Youth Elevating Youth art group to start by listening
A new youth arts collective will use two funding grants to increase programming for local artists and creators.
The YEY (Youth Elevating Youth) collective in Owen Sound was one of 16 groups in Ontario to receive a grant from the Laidlaw Foundation as part of their Youth Direct Action program.
YEY’s programming will include weekly open arts studios and weekend workshops in 2019, which will provide training in different arts disciplines and offer support to create collaborative community arts projects. YEY also plans to offer summer-camp style intensive training in 2019 for emerging artists aged 14-29.
An “Idea Jam” workshop will officially kick-off YEY’s local programming on Oct. 21, from 3 to 5 p.m., at the Tone Studio in Owen Sound. People aged 14-29 are invited to register and contribute their thoughts about how to create safer spaces for integrating arts, with discussions on social change by emailing firstname.lastname@example.org.
The YEY collective also applied for and received funding from SPARC (Supporting Performing Arts in Rural Communities), which will facilitate five workshops for emerging arts professionals, and those working in the arts who are more established in the community, in an effort to share skills and knowledge while making connections and providing mentorship.
“I was recognizing that, as a young person who grew up in the region and benefitted from the arts programming, that some of the programs that I benefitted from don’t exist anymore,” said YEY co-founder Lauren Best. “We had a desire to create a container for arts-based programming that would really reflect . . . the youth voice and have youth involved in the programming, but also have some longevity.”
The YEY collective is aiming for youth to mix artistic and creative methods while grounding their work in social issues and creating change in their community.
“We can try to workout how we feel about these issues through our artistic process,” said Dylan ChauvinSmith, a YEY co-founder.
“The project stems from a desire to support wellness in young people through the arts, and we believe that helping people individually by having a creative practice that contributes to their personal wellness also contributes to creating wellness within the community.”
For now the project is a blank canvas focused on collaboration, safe spaces for creative outlets, and skillbuilding while looking for inspiration to from young local artists - but a public installation or gallery may be an option in the future for the collective.
“It will be an internal process so people can feel safe to do things that they wouldn’t necessarily do for a public audience, but we also want to create opportunities for youth to exhibit and share,” said ChauvinSmith.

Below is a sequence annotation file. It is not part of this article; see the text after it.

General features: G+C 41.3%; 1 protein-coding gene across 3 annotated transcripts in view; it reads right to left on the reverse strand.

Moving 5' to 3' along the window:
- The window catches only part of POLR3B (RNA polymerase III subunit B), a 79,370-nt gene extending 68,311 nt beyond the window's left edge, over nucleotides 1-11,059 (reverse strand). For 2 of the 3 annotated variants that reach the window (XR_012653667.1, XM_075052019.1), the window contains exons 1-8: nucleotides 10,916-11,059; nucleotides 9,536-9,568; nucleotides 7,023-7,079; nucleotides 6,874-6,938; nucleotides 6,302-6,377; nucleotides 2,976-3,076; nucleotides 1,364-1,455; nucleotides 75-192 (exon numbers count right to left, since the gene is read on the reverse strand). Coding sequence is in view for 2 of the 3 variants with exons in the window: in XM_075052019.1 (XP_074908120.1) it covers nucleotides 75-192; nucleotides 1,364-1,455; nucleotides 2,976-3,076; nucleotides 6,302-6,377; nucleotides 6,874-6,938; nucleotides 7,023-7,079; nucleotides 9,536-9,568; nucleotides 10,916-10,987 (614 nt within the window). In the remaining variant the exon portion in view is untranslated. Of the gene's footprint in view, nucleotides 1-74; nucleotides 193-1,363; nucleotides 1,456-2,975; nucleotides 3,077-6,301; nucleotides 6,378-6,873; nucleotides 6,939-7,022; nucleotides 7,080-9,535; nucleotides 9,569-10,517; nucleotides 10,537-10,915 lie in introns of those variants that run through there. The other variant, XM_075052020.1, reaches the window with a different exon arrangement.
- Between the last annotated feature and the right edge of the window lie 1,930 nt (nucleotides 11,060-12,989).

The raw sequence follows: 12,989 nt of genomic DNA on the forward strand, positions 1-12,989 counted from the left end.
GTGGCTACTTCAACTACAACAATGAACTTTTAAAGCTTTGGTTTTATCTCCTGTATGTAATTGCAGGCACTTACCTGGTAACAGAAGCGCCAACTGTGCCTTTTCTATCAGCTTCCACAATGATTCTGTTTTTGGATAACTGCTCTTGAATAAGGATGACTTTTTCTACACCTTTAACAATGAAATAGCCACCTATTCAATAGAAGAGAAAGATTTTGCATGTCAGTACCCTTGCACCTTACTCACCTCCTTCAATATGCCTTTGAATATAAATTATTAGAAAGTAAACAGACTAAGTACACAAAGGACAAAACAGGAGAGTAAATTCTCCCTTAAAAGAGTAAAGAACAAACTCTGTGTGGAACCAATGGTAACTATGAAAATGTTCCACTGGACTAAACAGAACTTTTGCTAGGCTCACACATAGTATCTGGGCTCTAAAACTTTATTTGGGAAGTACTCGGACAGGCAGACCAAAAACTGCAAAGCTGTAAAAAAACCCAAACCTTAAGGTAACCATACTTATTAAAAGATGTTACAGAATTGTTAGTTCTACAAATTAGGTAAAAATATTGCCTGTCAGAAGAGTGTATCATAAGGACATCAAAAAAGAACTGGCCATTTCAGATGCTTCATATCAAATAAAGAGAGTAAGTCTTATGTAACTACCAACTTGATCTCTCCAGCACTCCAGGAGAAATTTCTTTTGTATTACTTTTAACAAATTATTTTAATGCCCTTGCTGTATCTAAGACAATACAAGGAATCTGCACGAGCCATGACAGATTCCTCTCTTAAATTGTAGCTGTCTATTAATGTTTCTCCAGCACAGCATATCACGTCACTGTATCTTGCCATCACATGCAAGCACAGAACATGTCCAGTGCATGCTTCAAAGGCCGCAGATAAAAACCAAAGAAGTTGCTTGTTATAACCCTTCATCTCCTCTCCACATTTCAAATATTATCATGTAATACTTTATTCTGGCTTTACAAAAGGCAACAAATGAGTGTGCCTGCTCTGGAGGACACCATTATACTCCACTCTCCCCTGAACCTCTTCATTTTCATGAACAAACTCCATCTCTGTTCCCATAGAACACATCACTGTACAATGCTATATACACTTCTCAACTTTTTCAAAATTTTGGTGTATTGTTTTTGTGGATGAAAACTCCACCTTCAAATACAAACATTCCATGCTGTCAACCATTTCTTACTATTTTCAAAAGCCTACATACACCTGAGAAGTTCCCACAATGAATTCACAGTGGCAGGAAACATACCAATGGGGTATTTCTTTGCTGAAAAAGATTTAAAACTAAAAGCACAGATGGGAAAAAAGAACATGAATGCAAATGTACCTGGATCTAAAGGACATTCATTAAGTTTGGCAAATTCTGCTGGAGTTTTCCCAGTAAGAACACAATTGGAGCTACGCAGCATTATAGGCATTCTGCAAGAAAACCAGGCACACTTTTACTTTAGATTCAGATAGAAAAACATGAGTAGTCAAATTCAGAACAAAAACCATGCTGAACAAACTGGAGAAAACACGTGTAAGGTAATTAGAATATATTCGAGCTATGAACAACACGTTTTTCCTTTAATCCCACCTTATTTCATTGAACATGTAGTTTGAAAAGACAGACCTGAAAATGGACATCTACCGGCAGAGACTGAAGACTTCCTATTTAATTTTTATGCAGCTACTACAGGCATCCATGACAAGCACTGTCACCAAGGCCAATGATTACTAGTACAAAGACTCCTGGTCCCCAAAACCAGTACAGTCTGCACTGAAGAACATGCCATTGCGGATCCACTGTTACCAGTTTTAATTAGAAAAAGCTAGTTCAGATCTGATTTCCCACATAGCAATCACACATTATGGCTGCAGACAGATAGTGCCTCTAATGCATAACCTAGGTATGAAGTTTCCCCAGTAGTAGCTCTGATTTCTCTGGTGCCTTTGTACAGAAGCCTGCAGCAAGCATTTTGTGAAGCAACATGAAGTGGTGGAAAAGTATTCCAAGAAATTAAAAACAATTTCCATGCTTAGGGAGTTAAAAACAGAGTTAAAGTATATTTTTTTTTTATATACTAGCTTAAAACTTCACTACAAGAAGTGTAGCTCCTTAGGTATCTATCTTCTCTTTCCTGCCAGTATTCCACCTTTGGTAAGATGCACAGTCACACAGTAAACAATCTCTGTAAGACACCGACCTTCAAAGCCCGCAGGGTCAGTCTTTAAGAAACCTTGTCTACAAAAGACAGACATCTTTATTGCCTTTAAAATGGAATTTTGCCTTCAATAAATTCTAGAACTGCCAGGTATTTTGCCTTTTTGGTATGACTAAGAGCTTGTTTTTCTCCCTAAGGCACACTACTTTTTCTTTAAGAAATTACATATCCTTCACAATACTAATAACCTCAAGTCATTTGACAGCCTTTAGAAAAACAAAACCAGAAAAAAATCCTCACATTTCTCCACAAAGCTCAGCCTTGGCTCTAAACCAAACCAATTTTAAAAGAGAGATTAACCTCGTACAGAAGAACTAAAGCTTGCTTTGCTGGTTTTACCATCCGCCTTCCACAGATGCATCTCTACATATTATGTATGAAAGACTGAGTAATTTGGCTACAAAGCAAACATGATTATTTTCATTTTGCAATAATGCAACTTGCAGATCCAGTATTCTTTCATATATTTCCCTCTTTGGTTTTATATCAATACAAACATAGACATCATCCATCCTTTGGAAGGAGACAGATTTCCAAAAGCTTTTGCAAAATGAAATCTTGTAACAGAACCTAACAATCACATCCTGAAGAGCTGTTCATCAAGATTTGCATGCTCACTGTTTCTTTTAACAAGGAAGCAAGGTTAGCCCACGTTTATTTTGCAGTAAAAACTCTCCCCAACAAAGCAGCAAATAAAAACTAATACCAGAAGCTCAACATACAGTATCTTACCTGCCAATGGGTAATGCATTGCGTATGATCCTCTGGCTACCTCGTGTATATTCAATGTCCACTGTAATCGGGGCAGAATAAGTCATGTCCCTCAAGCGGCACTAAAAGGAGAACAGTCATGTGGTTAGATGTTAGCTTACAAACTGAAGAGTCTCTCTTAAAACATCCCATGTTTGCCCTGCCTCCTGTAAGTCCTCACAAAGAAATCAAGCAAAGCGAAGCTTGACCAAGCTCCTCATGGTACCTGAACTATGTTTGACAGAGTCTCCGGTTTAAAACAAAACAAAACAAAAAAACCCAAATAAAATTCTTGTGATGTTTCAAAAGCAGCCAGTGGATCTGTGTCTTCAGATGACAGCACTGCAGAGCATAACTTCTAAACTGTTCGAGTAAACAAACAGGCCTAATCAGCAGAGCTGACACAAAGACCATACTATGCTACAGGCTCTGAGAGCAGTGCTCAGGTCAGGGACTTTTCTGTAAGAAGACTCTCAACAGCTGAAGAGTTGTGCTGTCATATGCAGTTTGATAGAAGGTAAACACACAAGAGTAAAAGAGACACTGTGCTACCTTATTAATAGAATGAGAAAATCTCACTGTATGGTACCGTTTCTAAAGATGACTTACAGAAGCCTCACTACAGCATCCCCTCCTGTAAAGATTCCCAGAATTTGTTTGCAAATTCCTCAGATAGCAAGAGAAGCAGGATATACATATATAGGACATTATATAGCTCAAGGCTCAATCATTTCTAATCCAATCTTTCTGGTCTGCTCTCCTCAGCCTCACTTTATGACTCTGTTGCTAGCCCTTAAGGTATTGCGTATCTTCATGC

While art can often be an individual pursuit, Best said the role of a collective could help build “creative confidence” in young and emerging artists. “They will feel supported and also have strategies for expressing themselves and negotiating those creative and social relationships,” said Best. “By pairing young people with art professionals who have gone through that process themselves of overcoming that shyness . . . to be able to work more confidently.”
“We’re going to be very intentional in creating supportive spaces.”
Of the 16 groups to receive Laidlaw Foundation grants a common theme was engaging youth in social justice and the community priorities of young people while having those perspectives heard by “decision makers”.
Black Lives Matter Toronto and the Canadian Tamil Youth Development Centre were two other groups that received the Laidlaw funding.
“I think in this community specifically youth voices and perspectives are less highlighted or not as prominent,” said Chauvin-Smith. “We hope that we can help create inter-generational dialogue by having youth perspectives translated through art and shared through artistic means.”
Best, as Owen Sound’s Poet Laureate and a local arts-based business owner, is well versed in the local creative scene and the potential benefits of the collective.
“I hope young people feel more empowered,” Best said. “In the age of social media they’re able to really witness first hand how somewhat little things people make can become very big.”
Best added the ability to reach wider audiences could also be an obstacle for new artists.
“You’re existing in a very distracted world that has a lot of noise and it’s easy to feel small and insignificant . . . it’s much more participatory, but it’s also much more crowded. By joining together and by having a framework we’re helping to amplify what they care about and what they create.”
The YEY arts collective can be followed on Facebook by searching Youth Elevating Youth or on Instragram under the handle “yey collective ,” they also publish a monthly newsletter.
YEY (Youth Elevating Youth) and participants at the Teddy Bear Picnic for Children’s Mental Health collaborated on this piece. YEY arts collective programming kicks off with an Idea Jam workshop, open to those ages 14 to 29, on Sunday, Oct. 21. Artists are invited to contribute their thoughts on how to create safer spaces for integrating arts with discussions on social change.